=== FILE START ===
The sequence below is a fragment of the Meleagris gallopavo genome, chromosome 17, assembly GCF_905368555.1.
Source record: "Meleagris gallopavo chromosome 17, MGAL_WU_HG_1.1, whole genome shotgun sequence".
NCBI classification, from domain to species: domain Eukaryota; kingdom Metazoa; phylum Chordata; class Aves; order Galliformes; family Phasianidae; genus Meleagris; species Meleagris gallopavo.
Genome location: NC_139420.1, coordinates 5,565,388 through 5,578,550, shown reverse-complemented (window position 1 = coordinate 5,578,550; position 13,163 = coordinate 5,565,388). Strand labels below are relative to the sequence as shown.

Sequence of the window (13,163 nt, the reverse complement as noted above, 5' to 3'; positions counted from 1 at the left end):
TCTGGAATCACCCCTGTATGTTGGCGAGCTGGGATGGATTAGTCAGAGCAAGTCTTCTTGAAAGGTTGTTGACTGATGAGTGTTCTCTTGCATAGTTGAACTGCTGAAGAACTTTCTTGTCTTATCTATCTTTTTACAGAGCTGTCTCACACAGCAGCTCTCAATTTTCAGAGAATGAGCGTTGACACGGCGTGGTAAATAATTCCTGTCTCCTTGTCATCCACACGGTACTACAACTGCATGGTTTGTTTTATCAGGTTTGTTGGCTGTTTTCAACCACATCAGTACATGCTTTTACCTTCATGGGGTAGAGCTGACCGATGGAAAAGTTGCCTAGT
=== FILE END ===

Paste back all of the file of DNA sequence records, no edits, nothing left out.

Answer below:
The sequence below is a fragment of the Meleagris gallopavo genome, chromosome 17, assembly GCF_905368555.1.
Source record: "Meleagris gallopavo chromosome 17, MGAL_WU_HG_1.1, whole genome shotgun sequence".
NCBI classification, from domain to species: domain Eukaryota; kingdom Metazoa; phylum Chordata; class Aves; order Galliformes; family Phasianidae; genus Meleagris; species Meleagris gallopavo.
Genome location: NC_139420.1, coordinates 5,565,388 through 5,578,550, shown reverse-complemented (window position 1 = coordinate 5,578,550; position 13,163 = coordinate 5,565,388). Strand labels below are relative to the sequence as shown.

Sequence of the window (13,163 nt, the reverse complement as noted above, 5' to 3'; positions counted from 1 at the left end):
TCTGGAATCACCCCTGTATGTTGGCGAGCTGGGATGGATTAGTCAGAGCAAGTCTTCTTGAAAGGTTGTTGACTGATGAGTGTTCTCTTGCATAGTTGAACTGCTGAAGAACTTTCTTGTCTTATCTATCTTTTTACAGAGCTGTCTCACACAGCAGCTCTCAATTTTCAGAGAATGAGCGTTGACACGGCGTGGTAAATAATTCCTGTCTCCTTGTCATCCACACGGTACTACAACTGCATGGTTTGTTTTATCAGGTTTGTTGGCTGTTTTCAACCACATCAGTACATGCTTTTACCTTCATGGGGTAGAGCTGACCGATGGAAAAGTTGCCTAGT